Friday, August 28, 2015

Gatorbot Orange and Teckadon win annual UTSA robotics competition

LEGO robot

LEGO robot photo from Mario Ferrari's Personal Web Pages

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(April 20, 2012) -- An elementary school student team from Aue Elementary and a middle school student team from a San Antonio-based home school were declared the winners at the 2012 Getting Excited About Robotics (GEAR) Competition Saturday, March 31 at the UTSA Convocation Center. Sponsored by Long John Silver's, Time Warner Cable, Valero Energy Corp., Lewis Energy and BP, the event was hosted by the Interactive Technology Experience Center (iTEC) in the UTSA College of Engineering.

The competition featured third through eighth graders divided into 119 teams, making GEAR one of the largest robotics competitions for children in the nation.

This year's event, "Power Up," challenged children to maintain the energy infrastructure of Energy Inc., a fictitious company created for the competition. Energy Inc. employees (competitors) worked with different sources of energy from traditional fossil fuels to green alternatives such as wind and hydroelectric energy. Students built and programmed robots using LEGO® Mindstorms® NXT robotics kits to complete their specific tasks at Energy Inc.

Two seeding rounds narrowed the field from 119 teams to 16. Then, the 16 semi-finalist teams were whittled down to eight and then to four. The final four in the elementary school division included three teams from Aue Elementary and a team from Roosevelt Elementary.

The final four in the middle school division included a home school team from San Antonio, a home school team from Boerne, TMI and Our Lady of Grace. But in the end, the finalist teams, Gatorbot Orange from Aue Elementary and Teckadon from the San Antonio-based home school team emerged victorious.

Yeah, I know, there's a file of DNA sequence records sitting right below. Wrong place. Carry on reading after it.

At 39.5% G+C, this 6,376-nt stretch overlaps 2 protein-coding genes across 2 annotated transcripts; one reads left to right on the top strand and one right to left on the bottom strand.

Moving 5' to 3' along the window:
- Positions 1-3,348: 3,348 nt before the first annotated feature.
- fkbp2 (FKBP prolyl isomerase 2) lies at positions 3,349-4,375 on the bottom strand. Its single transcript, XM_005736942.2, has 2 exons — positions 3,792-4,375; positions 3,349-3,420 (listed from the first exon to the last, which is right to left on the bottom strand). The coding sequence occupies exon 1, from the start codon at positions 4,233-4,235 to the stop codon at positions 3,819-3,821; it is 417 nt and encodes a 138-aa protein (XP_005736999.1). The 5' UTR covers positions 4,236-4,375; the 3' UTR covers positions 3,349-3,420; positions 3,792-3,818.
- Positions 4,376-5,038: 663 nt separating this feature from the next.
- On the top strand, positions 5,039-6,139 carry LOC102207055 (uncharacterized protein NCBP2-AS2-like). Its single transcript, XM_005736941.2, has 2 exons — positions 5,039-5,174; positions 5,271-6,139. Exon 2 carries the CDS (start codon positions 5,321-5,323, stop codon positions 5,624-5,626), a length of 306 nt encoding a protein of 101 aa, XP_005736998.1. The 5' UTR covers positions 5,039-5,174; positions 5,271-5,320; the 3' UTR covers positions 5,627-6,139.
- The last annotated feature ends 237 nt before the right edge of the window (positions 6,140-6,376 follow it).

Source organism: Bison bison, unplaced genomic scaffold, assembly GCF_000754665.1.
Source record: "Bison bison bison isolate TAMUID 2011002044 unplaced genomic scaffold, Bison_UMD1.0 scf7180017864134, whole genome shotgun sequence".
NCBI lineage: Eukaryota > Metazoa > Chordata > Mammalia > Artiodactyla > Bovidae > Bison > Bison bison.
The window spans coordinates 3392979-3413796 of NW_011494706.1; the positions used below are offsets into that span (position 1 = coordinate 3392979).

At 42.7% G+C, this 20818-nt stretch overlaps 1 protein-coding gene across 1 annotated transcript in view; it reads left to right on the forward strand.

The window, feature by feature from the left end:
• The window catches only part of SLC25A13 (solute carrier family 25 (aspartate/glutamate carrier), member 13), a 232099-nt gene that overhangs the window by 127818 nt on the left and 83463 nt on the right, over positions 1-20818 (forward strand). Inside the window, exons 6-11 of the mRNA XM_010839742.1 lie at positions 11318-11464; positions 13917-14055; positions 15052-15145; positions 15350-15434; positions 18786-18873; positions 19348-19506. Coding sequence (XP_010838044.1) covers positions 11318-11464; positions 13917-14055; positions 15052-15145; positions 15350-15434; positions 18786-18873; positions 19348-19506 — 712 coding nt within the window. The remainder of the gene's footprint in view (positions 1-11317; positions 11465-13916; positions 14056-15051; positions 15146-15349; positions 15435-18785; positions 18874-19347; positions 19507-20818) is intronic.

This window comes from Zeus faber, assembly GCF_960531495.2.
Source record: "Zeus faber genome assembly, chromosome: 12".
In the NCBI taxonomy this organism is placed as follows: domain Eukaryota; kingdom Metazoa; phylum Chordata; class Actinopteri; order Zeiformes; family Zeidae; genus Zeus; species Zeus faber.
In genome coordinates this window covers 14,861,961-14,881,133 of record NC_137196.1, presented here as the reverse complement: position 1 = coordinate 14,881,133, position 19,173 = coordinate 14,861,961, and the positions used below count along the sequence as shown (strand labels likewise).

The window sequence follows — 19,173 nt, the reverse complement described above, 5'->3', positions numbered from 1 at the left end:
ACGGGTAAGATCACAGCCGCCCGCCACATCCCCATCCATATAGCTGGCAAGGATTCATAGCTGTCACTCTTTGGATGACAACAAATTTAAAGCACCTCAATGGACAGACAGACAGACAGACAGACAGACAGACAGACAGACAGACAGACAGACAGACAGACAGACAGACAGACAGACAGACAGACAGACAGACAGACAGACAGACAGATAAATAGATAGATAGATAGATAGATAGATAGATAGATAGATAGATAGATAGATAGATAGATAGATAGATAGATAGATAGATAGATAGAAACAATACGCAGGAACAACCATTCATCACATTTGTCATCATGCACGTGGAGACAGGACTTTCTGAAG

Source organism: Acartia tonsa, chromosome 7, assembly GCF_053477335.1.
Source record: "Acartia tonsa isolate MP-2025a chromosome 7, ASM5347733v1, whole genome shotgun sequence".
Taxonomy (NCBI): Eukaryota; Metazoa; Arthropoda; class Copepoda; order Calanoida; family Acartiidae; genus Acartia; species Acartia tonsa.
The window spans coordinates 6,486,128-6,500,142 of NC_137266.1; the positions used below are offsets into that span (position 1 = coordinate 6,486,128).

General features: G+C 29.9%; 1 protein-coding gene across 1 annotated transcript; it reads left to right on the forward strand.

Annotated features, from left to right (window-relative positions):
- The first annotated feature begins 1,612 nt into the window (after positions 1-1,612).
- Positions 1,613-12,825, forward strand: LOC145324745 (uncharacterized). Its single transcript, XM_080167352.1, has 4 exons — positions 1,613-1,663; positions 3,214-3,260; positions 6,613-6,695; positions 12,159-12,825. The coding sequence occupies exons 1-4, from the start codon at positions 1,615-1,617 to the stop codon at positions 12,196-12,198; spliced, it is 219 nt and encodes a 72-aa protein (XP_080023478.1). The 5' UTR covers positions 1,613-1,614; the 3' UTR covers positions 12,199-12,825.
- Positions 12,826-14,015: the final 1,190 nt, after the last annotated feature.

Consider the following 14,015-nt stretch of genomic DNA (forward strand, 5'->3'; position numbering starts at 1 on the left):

"GEAR not only allows students to make practical applications of what they learn in the classroom, but it is also fun," said Mauli Agrawal, dean of the UTSA College of Engineering. "The competitive spirit and talent of these future engineers was evident and we are so thankful for our sponsors who see the importance of getting the next generation excited about STEM."

iTEC's mission is to inspire youth by creating an environment where they can understand how engineering, science, mathematics and technology shape our lives and the future of our world. The center's focus areas include robotics, alternative energy, manufacturing, space science, aeronautics, environmental science, geology and forensics.

 

 

Did You Know?

UTSA makes the grade with a strong core curriculum

UTSA prides itself on giving students a well-rounded education. Combining a top-tier academic program with opportunities for personal growth prepares students to compete in a global economy. And that's not all. They learn to be informed and engaged citizens as well. At the heart of that academic program is an award-winning core curriculum.

For four consecutive years, UTSA has received an A-rating from the American Council of Trustees and Alumni for the caliber of its core curriculum. According to ACTA, UTSA requires its students to take six of the seven courses deemed "crucial" to a well-rounded education: composition, literature, U.S. government or history, economics, mathematics and science. Only a handful of other institutions in the U.S. are giving students these tools, which are needed to succeed in careers and the community.

Did you know? UTSA is one of only three Texas institutions and 23 in the United States to receive the highest rating for its core curriculum in the 2014-2015 edition of the ACTA's "What Will They Learn?" report.

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Events
Aug. 27, 6 - 8 p.m.

25Veinticinco exhibit opening reception

This exhibit includes prints by 25 Latino and Latina artists who worked in collaboration with a master printer in the print studio at the UTSA Department of Art and Art History. It runs through Oct. 12.
Downtown Campus Art Gallery, Durango Building Room 1.122, Downtown Campus

Aug. 28, 12 p.m.

Hispanic-Serving Institutions: Advancing Research and Transformative Practice

This book talk will feature a presentation by the book’s co-editors Anne-Marie Núñez, ELPS associate professor, Sylvia Hurtado, professor at the University of California Los Angeles, and Emily Calderón Galdeano, director of research for Excelencia in Education.
Buena Vista Theater (BV 1.326), Downtown Campus

Sept. 15, 5:30 - 7 p.m.

Changing the Conversation: Recovery Works!

As part of National Recovery Month, a panel of substance abuse practitioners and members of the recovery community will discuss issues related to substance abuse treatment and recovery.
Durango Building 1.124 (DB 1.124), Downtown Campus


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